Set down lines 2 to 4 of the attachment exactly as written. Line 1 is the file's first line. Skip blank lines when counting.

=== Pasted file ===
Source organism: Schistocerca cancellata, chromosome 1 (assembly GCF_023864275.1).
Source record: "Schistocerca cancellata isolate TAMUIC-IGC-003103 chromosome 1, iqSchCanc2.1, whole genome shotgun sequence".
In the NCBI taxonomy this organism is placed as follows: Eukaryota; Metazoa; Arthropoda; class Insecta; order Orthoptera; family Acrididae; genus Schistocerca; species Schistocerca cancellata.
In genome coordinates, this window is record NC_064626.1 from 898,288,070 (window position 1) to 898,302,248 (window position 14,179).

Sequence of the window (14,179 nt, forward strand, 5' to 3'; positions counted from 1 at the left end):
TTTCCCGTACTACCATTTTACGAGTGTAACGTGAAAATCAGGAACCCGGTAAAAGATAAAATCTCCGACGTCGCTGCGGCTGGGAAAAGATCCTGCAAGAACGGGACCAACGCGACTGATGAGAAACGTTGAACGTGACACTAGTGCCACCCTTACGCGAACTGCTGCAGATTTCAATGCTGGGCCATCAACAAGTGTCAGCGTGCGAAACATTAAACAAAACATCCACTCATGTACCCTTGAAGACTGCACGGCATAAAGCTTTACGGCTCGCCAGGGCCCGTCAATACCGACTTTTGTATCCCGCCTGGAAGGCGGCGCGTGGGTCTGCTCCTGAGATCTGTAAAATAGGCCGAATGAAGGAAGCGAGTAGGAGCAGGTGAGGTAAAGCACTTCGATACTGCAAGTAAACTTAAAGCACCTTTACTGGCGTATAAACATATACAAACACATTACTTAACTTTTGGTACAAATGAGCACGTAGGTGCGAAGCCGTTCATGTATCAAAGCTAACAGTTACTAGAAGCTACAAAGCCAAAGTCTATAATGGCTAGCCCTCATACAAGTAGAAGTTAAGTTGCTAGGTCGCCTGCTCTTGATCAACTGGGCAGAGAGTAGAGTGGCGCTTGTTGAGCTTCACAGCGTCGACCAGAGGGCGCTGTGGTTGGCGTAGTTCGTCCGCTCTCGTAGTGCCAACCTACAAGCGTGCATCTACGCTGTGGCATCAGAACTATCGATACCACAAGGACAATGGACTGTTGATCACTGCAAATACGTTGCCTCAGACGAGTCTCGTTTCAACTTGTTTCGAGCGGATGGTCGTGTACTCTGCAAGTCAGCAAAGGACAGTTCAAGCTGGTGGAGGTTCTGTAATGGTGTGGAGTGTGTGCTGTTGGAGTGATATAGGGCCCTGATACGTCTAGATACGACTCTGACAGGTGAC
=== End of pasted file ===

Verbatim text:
Source record: "Schistocerca cancellata isolate TAMUIC-IGC-003103 chromosome 1, iqSchCanc2.1, whole genome shotgun sequence".
In the NCBI taxonomy this organism is placed as follows: Eukaryota; Metazoa; Arthropoda; class Insecta; order Orthoptera; family Acrididae; genus Schistocerca; species Schistocerca cancellata.
In genome coordinates, this window is record NC_064626.1 from 898,288,070 (window position 1) to 898,302,248 (window position 14,179).